Overall, 32 patients (23%) died within 30 days after operation or before hospital discharge. Early mortality decreased over time, from 50.0% in the early era to 16.5% in the middle era and 9.5% in the most recent era. Comparing the early era with both the middle (p < 0.001) and the recent eras (p = 0.003), there has been a significant decrease in early mortality. Comparing the middle era to the recent era, there is a trend toward decreased mortality, but it is not statistically significant (p = 0.42). No early deaths occurred in 6 patients who had fenestration as part of the Fontan procedure (all performed in the most recent era).
Univariate predictors of early mortality
The variables that correlated significantly with early mortality were a preoperative cardiothoracic ratio >0.6, elevated systemic ventricular end-diastolic pressure, prolonged bypass time, postoperative mean right atrial pressure >20 mm Hg, and postoperative renal failure (Table 5).
Using a combined approach of chart review and Accurint searches, 29 late deaths were identified, ranging from 97 days to 20 years after operation. The cause of death was known in 19 cases. Five patients died after late reoperation, 4 with asplenia died from sepsis, 4 were sudden and presumed due to an arrhythmia, 3 were attributed to progressive myocardial failure, 1 to pulmonary hemorrhage, 1 to suicide, and 1 to a motor vehicle accident. Clinical or autopsy data could not be obtained for 10 of the 29 patients. However, accurate dates of death were available for all 29 patients.
Actuarial cumulative survival at 5, 10, and 15 years was 64%, 57%, and 53%, respectively. In the early surgical era, early mortality was high (50%) and cumulative long-term survival was poor (33%, 33%, and 30% at 5, 10, and 15 years, respectively). Early- and long-term survival improved in the 2 more recent eras. Combining only the 2 most recent eras, the 5-, 10-, and 15-year survival was 72%, 63%, and 60%, respectively (Fig. 2).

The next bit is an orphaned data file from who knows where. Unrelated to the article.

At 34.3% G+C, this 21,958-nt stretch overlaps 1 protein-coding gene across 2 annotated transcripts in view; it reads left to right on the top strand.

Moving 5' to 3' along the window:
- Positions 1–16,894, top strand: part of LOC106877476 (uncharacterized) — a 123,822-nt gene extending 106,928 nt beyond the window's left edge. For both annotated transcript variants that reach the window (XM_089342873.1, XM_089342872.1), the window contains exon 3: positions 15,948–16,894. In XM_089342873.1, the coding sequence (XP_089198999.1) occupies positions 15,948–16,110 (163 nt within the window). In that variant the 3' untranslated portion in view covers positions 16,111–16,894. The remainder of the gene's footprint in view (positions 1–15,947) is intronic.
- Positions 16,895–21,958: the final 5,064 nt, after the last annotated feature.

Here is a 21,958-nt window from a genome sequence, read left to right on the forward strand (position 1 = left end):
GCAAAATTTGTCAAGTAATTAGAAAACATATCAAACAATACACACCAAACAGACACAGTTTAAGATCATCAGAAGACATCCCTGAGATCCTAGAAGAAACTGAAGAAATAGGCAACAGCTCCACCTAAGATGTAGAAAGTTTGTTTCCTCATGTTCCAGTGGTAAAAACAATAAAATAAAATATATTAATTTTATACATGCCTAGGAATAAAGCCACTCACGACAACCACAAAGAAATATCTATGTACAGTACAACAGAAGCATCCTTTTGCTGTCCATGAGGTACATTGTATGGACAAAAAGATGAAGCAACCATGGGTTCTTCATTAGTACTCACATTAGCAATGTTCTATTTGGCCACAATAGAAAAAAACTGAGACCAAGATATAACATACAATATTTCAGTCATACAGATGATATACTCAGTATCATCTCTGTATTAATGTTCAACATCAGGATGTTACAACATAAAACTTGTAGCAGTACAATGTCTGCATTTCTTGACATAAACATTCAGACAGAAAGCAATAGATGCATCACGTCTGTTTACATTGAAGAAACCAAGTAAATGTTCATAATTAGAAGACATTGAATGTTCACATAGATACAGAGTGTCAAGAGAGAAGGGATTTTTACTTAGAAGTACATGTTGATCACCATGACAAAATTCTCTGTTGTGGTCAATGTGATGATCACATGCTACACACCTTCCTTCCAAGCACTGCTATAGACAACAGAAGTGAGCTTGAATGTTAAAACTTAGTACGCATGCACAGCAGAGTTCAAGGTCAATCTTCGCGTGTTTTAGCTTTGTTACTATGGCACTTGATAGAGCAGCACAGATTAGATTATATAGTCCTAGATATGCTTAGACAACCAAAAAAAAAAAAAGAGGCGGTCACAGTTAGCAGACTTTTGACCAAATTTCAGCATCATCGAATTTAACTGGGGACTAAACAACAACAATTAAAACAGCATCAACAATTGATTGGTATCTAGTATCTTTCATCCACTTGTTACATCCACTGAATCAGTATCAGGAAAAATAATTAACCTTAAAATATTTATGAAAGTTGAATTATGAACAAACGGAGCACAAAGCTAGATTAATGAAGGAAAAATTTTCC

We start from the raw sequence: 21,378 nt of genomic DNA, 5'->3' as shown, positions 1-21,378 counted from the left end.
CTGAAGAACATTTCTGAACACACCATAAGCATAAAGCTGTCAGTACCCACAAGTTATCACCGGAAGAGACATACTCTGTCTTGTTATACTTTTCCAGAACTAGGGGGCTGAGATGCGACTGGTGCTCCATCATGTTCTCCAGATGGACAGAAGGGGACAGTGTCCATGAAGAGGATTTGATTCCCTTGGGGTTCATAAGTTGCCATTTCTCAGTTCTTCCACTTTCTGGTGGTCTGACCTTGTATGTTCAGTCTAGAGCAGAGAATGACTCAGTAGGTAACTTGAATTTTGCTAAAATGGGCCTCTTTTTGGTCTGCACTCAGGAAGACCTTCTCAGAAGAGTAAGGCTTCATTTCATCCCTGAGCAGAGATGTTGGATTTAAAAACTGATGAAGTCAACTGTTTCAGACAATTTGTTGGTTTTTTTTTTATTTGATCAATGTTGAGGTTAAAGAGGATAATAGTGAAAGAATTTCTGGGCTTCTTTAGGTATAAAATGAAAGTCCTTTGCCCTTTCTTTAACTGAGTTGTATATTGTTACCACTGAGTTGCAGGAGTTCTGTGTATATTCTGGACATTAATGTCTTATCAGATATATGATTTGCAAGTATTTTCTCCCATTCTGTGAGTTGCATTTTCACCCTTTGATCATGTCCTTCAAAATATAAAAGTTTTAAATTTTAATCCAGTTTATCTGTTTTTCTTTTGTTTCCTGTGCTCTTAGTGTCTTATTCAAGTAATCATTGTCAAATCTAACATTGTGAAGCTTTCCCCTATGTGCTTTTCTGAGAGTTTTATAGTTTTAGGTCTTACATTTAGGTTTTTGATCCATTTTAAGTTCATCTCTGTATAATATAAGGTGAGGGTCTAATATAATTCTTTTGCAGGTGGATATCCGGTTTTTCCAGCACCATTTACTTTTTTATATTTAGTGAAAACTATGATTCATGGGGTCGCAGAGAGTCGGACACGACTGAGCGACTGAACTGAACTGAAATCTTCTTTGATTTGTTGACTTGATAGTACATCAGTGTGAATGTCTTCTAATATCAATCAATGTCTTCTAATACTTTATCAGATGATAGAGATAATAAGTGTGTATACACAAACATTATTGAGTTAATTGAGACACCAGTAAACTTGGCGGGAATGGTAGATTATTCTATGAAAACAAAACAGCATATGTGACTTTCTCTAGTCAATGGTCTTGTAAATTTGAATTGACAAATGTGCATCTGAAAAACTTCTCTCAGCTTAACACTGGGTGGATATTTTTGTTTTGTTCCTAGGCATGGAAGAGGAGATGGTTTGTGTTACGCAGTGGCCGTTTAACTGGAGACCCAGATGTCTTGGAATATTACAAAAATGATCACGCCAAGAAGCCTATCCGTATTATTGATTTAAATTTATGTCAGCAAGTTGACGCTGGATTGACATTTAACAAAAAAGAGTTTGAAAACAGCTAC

Univariate predictors of late mortality
Only bypass time >120 min and AV valve replacement were predictive of late mortality, with odds ratios of 5.59 and 6.24, respectively (p < 0.05).
Current health and functional status
Excluding the 32 early deaths and the 29 late deaths, there were 81 (57%) late survivors available to assess current health and functional status. Follow-up data were obtained for 41 (51%) of these patients by written questionnaire or by return clinic visit during the data acquisition portion of this study. For these 41 patients, the median follow-up interval after the Fontan operation was 15 years (range 1 to 23 years). Of these patients, 80% reported having no or mild symptoms with ordinary physical activity, 18% had moderate symptoms with less than normal physical activity, and 3% had symptoms at rest. Specific signs and symptoms consisted of easy fatigue (49%), palpitations (39%), shortness of breath (32%), persistent cyanosis (24%), and chest pain (20%).
Despite this optimistic self-reported current health status, these 41 patients had numerous medical complications. Nineteen patients (46%) reported a history of an arrhythmia and 9 (22%) required placement of a permanent pacemaker. A thromboembolic event occurred in 5 patients (12%). Protein-losing enteropathy was diagnosed in 1 patient (2%). One patient had cardiac transplantation (lateral tunnel), 1 was currently listed for transplant (right ventricular outflow tract to pulmonary artery), and 1 was being evaluated for transplantation (Kawashima-type connection).